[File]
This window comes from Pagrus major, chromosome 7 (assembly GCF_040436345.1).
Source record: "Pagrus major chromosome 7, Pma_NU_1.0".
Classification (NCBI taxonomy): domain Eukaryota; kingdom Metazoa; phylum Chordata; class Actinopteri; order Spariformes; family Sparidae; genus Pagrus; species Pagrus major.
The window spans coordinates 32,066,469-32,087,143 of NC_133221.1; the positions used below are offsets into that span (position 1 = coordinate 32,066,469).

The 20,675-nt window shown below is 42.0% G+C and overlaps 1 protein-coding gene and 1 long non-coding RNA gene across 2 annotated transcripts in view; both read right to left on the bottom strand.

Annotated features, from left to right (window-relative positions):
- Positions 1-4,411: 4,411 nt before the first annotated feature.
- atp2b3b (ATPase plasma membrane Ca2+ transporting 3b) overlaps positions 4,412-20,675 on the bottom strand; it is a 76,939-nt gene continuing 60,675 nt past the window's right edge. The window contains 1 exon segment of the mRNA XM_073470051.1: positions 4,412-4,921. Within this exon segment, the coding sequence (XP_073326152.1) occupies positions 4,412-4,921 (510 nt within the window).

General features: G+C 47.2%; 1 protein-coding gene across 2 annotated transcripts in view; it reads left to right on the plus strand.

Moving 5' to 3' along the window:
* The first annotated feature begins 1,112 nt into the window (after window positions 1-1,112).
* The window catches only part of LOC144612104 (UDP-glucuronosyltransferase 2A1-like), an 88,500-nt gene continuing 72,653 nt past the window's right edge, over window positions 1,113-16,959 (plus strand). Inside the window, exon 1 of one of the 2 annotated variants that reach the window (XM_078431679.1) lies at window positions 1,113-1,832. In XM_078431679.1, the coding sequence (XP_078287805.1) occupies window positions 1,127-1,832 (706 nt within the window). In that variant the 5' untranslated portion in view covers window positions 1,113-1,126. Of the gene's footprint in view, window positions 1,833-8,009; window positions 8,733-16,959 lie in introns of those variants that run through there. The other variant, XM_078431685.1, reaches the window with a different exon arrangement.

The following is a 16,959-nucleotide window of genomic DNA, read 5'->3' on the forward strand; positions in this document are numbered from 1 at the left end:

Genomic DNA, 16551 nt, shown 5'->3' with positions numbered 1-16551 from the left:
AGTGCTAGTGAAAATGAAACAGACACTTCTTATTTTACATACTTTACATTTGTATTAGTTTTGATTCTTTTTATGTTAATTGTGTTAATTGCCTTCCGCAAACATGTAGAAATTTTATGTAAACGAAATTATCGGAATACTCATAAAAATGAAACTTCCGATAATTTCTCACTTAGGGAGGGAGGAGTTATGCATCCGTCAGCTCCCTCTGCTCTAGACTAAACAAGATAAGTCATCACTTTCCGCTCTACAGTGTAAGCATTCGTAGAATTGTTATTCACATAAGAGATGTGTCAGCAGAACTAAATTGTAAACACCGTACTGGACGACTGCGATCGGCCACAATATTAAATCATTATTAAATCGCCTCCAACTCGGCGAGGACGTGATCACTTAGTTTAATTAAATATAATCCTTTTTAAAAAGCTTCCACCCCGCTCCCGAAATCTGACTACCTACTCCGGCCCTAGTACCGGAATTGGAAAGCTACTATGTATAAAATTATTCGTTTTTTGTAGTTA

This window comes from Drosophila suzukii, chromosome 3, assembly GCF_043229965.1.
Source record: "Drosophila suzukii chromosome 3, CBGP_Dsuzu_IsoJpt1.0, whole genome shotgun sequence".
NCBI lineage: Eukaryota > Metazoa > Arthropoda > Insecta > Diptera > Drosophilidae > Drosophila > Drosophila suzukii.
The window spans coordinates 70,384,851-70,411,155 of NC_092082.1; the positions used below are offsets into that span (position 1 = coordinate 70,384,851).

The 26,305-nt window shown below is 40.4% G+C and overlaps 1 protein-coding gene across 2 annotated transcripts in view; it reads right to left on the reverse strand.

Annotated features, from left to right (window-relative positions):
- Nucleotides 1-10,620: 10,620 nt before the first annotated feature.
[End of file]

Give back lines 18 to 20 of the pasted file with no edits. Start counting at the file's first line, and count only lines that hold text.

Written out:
NCBI lineage: Eukaryota > Metazoa > Arthropoda > Insecta > Diptera > Drosophilidae > Drosophila > Drosophila suzukii.
The window spans coordinates 70,384,851-70,411,155 of NC_092082.1; the positions used below are offsets into that span (position 1 = coordinate 70,384,851).

The 26,305-nt window shown below is 40.4% G+C and overlaps 1 protein-coding gene across 2 annotated transcripts in view; it reads right to left on the reverse strand.